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healthcare | IST

COVID cases expected to rise globally; vaccine-derived immunity will last longer, says WHO’s Soumya Swaminathan

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Single-day COVID case additions dropped to the lowest since March 2020. This, when several countries across Europe are seeing a surge in COVID infections and are re-imposing curbs and lockdowns. What does this mean for India and the world? CNBC-TV18’s Shereen Bhan spoke to Dr Soumya Swaminathan, Chief Scientist, WHO, on this and a host of related topics.

India has reported a decline in single-day COVID case additions resulting in a drop in active cases. In fact, active caseload has now dropped to the lowest level since March of 2020. The decline in India comes at a time when several countries across Europe are seeing a surge in COVID infections and are now re-imposing curbs and lockdowns.
What does this mean for India and the rest of the world? To discuss that and more on the COVID trajectory, variants, vaccines and treatment – CNBC-TV18’s Shereen Bhan spoke to Dr Soumya Swaminathan, Chief Scientist at the WHO.
On the current rise in cases, Swaminathan said, “I think, it is important to really look at what is happening and I take several messages away from what we are seeing today, globally. The first thing I should say is it is all entirely predictable and something that WHO has been focused on saying that vaccine is one tool, it is not the only tool, we have to do all of these other things. So, we are seeing several different patterns. You mentioned India, very low cases, currently, more or less plateaued at a low level, with some deaths, but also plateaued at the low level.”
She added, “You then see countries which have a surge in infections, Western Europe, many countries in Western Europe surge in infections, some increase in hospitalisations due to a number of reasons, we can talk about that, but not a significant increase in deaths. So, an uncoupling between infections and deaths, largely because the vulnerable groups have been almost entirely vaccinated. That is, people above 60, people above 70. Then you have another group of countries, mainly Eastern Europe, very worrying scenario, where vaccination coverage rates are somewhere in the 30 to 40 percent range. Here, you are seeing not only increasing cases, it is still the Delta variant across the region. But this is translating into increased deaths, similar to what we have seen in previous waves before the vaccination started.”
On the India scenario, she said, “If you look at the SERO surveys that were done by ICMR, you know, several months ago, in July and August, we were already at 65 percent of the population having been exposed to the virus or having antibodies. Of course, we are extrapolating to the whole country from the survey, which was done in about 70 districts. So yes, it is making a big assumption. But if we make that assumption, then we think a large part of the population was exposed, had antibodies, natural infection does generate immunity, but it is variable immunities. In some people, it is strong, it can last for a long time. In others, it may be not that strong. In about 10 to 20 percent people, you can't even detect antibodies after infection. This is why vaccination is important, and a full course -- two doses of the vaccine is what gives you that assurance regardless of whether there has been previous infection or not -- you know, that you will be protected for a length of time.”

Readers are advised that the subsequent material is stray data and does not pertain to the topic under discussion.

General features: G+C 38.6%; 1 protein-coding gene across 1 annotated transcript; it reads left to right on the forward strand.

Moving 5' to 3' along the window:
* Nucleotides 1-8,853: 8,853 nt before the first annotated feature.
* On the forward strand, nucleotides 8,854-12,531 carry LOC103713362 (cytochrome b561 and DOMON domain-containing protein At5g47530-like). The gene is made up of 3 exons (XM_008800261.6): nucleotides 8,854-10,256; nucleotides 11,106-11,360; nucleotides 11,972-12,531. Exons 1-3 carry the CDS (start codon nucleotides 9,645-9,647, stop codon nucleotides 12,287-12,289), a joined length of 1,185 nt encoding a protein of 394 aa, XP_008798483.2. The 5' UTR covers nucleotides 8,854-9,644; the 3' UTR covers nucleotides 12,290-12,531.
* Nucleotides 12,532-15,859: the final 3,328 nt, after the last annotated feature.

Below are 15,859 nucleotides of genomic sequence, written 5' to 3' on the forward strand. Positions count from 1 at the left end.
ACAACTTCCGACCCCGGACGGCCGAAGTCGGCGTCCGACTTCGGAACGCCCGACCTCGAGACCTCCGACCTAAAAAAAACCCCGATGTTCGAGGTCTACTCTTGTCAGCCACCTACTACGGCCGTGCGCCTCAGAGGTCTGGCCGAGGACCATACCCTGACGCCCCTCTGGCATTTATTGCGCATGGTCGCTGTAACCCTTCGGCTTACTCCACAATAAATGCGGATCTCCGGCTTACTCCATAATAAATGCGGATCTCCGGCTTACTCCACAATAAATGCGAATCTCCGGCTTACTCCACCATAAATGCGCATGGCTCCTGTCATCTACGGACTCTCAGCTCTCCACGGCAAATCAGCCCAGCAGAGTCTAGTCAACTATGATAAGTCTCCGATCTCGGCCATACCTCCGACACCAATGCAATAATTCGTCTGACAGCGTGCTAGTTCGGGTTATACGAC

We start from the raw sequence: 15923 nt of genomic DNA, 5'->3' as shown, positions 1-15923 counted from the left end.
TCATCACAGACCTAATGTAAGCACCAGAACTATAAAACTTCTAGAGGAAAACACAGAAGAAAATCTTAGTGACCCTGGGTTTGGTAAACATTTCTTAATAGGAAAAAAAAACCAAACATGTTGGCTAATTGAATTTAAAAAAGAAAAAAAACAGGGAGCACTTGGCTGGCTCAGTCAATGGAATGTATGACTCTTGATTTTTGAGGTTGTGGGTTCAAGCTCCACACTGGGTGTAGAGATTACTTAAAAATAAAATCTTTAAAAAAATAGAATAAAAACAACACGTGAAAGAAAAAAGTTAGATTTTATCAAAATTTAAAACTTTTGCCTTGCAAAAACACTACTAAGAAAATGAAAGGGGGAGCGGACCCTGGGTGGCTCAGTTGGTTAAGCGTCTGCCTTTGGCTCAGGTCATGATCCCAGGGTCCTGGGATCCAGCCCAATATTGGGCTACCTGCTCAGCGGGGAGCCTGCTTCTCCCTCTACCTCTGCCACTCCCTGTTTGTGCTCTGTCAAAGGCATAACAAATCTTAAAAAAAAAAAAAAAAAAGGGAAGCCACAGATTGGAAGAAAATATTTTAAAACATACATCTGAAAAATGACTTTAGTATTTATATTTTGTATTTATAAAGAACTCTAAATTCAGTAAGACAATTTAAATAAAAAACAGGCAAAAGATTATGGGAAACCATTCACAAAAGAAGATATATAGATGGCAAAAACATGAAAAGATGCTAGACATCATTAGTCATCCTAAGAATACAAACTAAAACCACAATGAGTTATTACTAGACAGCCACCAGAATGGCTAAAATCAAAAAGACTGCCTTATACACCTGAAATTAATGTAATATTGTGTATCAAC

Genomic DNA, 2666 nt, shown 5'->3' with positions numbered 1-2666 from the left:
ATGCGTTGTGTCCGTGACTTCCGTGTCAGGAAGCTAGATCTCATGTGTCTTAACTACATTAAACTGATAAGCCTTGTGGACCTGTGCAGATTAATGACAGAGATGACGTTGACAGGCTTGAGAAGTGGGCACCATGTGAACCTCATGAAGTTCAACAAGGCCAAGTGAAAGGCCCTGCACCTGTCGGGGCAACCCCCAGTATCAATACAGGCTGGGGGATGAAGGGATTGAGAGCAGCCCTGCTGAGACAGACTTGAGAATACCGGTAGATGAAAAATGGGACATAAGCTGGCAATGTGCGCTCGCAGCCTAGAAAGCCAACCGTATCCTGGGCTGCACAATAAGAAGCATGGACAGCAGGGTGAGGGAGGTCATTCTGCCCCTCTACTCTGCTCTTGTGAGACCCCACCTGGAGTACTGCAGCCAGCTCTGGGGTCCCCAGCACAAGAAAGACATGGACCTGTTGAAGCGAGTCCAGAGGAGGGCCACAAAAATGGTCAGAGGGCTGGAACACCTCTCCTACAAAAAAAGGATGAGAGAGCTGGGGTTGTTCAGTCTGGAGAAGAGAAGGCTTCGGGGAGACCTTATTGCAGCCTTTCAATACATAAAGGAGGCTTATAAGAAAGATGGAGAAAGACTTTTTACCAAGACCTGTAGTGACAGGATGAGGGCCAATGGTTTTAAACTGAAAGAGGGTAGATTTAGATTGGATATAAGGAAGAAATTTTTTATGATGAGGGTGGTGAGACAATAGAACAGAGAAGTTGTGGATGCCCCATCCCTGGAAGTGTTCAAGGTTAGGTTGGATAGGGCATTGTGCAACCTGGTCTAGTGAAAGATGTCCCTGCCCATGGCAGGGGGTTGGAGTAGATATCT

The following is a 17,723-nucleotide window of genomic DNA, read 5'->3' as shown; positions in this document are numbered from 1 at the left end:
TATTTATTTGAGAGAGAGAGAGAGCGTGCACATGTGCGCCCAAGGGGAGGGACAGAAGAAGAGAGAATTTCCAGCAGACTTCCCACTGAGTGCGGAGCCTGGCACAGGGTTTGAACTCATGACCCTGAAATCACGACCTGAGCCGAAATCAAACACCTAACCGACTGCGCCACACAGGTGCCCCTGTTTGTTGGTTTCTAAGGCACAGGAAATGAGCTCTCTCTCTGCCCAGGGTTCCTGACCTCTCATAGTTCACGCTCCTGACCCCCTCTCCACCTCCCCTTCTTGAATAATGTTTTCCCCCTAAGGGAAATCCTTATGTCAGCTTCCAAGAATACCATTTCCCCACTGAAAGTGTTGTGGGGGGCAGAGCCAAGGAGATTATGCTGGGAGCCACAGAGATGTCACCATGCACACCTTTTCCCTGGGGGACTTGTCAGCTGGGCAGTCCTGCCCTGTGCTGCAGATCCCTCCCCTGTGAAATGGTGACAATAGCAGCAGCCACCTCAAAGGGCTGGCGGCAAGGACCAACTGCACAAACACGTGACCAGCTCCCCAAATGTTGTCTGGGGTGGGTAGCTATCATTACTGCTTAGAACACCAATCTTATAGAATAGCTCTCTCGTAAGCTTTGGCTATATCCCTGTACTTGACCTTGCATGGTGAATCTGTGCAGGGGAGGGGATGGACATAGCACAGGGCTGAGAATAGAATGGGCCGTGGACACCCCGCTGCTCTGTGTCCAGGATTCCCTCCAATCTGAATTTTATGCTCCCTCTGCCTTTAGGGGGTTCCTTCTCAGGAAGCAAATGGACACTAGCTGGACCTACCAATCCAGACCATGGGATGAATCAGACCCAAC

On vaccination, Swaminathan said, “The new evidence that is coming out seems to suggest that vaccine-derived immunity will stay for a long time, even if the level of antibodies in the blood starts declining, which is what all these studies are showing today. They are looking at neutralising antibodies and saying we need to worry because this is reducing in four months or six months, but actually, the memory cells that are being generated are going to protect you for much longer. How long? We don't know. There may be some time in the future when we will need additional or booster doses for some vulnerable groups, that still needs to be determined, I think. But for the majority of healthy adults, a course of vaccination should be good protection for at least a year, possibly, possibly longer.”
On booster dose, she said, “It is a very interesting concept and question of heterologous boosters, or what is called mix and match, where if you have taken a primary course, with one vaccine, you might want to take an additional dose, or some people are even saying first dose and then a second dose with a different platform, different types of vaccine and it is possible that these will be as good or better than taking two of the same. But this data needs to be generated, we cannot come to conclusions without seeing the data. So, in the future, it is possible that the third dose or a booster would be with a different vaccine. But still the question remains as to who will need that additional dose.”
Just 2 weeks after the emergency approval for Covaxin, the chief scientist at the World Health Organisation Soumya Swaminathan has defended the emergency use listing process.
She said the time taken to grant emergency use listing ranges from 45 days to 165 days and Covaxin came in at about 90 days. She also says there has never been any kind of political interference in the vaccine approval process.
“The time taken for EUL from the submission of full data set has ranged from 45 days to 165 days and Covaxin came in at about 90 days. It has not been the vaccine that took the longest but we have to respect these independent scientific and technical processes. There really should not be and there has never been and hopefully will never be any kind of political elements that come into this kind of rigorous science-based evaluation.”
For full interview, watch accompanying video...